French and indian war

Civics Timeline

  • Jun 15, 1215

    Magna Carta

    Magna Carta
    Magba Carta
    Magna Carta is one of the most famous documents in the world.
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    French and Indian War

    French and Indian War
    Was the North American theater of the worldwide Seven Years' War. The war was fought between the colonies of British America and New France, with both sides supported by military units from their parent countries of Great Britain and France, as well as Native American allies.
  • Proclamation of 1763

    Proclamation of 1763
    <ahref='' >Proclamation of 1763</a>
    The end of the French and Indian War in 1763 was a cause for great celebration in the colonies, for it removed several ominous barriers and opened up a host of new opportunities for the colonists. The French had effectively hemmed in the British settlers and had, from the perspective of the settlers, played the "Indians" against them.
  • Sugar Act

    Sugar Act
    <ahref='' >Sugar Act</a>
    Under the Molasses Act colonial merchants had been required to pay a tax of six pence per gallon on the importation of foreign molasses. But because of corruption, they mostly evaded the taxes and undercut the intention of the tax — that the English product would be cheaper than that from the French West Indies.
  • Stamp Act

    Stamp Act
    Stamp Act The Stamp Act was passed by the British Parliament on March 22, 1765. The new tax was imposed on all American colonists and required them to pay a tax on every piece of printed paper they used.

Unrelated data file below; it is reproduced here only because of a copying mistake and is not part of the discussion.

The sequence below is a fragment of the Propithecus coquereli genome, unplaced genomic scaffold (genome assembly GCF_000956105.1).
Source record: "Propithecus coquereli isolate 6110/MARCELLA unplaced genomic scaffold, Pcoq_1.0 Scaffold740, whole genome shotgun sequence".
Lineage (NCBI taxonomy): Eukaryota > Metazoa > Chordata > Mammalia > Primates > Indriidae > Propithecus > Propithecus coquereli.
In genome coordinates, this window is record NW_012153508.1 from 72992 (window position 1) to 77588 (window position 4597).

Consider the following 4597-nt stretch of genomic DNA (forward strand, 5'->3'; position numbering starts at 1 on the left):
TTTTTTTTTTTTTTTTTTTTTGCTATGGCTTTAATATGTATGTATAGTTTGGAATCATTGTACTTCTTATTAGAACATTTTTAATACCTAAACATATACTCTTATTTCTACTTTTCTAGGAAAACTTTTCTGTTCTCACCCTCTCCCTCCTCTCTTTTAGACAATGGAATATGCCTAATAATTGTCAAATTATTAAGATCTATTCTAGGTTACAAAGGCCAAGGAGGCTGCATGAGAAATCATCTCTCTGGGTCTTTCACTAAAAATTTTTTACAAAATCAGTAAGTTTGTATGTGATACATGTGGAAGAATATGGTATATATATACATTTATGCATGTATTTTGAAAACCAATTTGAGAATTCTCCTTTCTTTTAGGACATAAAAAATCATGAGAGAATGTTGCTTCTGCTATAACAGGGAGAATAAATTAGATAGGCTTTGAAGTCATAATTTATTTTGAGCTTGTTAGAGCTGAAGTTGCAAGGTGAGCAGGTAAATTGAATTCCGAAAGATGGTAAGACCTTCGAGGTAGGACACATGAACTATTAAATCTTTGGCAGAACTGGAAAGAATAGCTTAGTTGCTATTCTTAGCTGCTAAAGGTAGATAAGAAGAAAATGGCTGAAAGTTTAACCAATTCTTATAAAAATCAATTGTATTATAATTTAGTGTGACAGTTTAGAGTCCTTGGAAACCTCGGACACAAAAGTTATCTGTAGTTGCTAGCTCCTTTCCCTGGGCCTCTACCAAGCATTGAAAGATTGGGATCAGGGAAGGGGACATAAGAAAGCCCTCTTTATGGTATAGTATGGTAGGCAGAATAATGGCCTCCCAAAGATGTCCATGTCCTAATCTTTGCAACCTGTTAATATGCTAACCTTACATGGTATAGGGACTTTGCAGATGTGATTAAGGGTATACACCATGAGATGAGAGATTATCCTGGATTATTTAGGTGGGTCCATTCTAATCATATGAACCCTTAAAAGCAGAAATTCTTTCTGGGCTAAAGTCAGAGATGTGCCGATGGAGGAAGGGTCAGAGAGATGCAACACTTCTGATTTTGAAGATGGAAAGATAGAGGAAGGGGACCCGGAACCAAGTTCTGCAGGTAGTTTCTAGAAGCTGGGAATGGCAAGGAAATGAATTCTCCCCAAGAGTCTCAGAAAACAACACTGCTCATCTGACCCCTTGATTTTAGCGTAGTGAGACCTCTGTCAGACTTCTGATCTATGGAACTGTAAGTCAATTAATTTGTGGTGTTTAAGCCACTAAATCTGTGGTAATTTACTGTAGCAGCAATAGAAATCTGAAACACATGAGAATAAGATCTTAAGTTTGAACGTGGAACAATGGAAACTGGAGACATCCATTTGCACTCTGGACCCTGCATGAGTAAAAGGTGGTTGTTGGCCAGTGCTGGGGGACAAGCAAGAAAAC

• Quartering Act

    Quartering Act
    Quartering Act Parliament passes the Quartering Act, outlining the locations and conditions in which British soldiers are to find room and board in the American colonies.
  • Formation of the Son of Liberty

    Formation of the Son of Liberty
    Sons of Liberty The Sons of Liberty was a secret organization that had its start in 1765 to protest and nullify the Stamp Act.
  • Declaration Act

    Declaration Act
    <ahref='' >Declaration Act</a> An act for the better securing the dependency of his Majesty's dominions in America upon the crown and parliament of Great Britain.
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    Townshend Act

    Townshend Acts
    Were a series of acts passed, beginning in 1767, by the Parliament of Great Britain relating to the British colonies in North America. The acts are named after Charles Townshend, the Chancellor of the Exchequer, who proposed the programme.
  • Boston Massacre

    Boston Massacre
    Boston Massacre
    The first British troops arrived in Boston in October 1768 and from then onwards there was continuous antagonism between the people of Boston and the those trying to enforce the King's rule.
  • Tea Act

    Tea Act
    Tea Act
    Would launch the final spark to the revolutionary movement in Boston
  • Boston Tea Party

    Boston Tea Party
    Boston Tes Party
    Was a political protest by the Sons of Liberty in Boston, on December 16, 1773.
  • Coervice Act

    Coervice Act
    Coercive The Coercive Acts were a series of four acts established by the British government. The aim of the legislation was to restore order in Massachusetts and punish Bostonians for their Tea Party, in which members of the revolutionary-minded Sons of Liberty boarded three British tea ships in Boston Harbor and dumped 342 crates of tea nearly $1 million worth in today’s money into the water to protest the Tea Act.
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    1st Continental

    1st ContinentalThe first Continental Congress met in Carpenter's Hall in Philadelphia, from September 5, to October 26, 1774. Carpenter's Hall was also the seat of the Pennsylvania Congress. All of the colonies except Georgia sent delegates
  • Shot Heard Around World

    Shot Heard Around World